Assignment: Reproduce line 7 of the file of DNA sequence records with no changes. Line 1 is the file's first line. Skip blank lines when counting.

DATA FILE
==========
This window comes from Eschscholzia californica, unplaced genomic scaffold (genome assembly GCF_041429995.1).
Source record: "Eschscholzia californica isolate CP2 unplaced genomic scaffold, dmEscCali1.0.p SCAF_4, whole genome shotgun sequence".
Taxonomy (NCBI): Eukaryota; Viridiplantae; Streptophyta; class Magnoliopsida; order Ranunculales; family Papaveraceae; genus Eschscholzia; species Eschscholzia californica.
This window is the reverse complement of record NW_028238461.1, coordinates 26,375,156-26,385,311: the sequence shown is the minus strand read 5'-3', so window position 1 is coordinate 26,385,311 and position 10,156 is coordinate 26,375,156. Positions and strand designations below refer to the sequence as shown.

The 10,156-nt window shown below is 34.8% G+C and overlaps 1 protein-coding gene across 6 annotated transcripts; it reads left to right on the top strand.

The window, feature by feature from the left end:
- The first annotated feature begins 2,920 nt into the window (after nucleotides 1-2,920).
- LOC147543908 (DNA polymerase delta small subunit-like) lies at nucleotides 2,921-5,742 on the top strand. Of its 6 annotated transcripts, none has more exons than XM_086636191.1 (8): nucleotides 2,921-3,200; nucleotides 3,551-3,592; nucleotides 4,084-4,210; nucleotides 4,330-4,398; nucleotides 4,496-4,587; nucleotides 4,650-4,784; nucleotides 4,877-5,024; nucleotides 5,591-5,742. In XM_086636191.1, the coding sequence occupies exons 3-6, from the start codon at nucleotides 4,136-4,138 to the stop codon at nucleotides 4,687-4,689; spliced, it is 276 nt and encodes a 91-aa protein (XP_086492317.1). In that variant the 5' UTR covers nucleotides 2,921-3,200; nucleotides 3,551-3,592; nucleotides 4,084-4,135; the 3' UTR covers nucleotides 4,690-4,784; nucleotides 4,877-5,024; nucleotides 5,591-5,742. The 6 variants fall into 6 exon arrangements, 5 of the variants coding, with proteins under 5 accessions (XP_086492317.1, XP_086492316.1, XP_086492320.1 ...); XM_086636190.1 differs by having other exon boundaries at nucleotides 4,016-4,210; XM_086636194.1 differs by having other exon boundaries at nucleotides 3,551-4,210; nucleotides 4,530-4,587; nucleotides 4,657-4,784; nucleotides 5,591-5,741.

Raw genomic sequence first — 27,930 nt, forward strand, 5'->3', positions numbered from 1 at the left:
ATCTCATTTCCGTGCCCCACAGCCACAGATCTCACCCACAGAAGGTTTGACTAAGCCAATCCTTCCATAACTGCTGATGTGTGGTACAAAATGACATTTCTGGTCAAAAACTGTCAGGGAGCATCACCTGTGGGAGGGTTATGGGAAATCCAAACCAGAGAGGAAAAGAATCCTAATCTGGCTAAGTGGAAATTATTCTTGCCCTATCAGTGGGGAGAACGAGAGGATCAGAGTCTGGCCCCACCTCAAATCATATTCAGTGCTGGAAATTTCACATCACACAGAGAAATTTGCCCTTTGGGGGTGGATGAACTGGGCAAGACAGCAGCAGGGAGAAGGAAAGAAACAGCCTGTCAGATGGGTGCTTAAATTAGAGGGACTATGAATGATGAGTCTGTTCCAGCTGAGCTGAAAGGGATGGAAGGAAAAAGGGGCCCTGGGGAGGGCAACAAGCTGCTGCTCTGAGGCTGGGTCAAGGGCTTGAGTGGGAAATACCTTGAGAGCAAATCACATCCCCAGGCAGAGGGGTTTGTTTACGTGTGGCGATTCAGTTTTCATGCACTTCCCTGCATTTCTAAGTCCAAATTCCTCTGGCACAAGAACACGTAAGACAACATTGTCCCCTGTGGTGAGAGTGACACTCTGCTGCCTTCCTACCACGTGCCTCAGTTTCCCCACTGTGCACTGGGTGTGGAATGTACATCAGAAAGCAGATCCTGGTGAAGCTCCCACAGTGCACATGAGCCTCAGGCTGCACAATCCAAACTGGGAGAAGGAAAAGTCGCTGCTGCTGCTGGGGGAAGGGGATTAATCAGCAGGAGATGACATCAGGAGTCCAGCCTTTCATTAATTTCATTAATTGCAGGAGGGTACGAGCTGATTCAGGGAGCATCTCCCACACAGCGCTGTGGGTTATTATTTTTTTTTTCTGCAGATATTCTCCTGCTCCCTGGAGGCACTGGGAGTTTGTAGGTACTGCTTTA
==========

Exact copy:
- The first annotated feature begins 2,920 nt into the window (after nucleotides 1-2,920).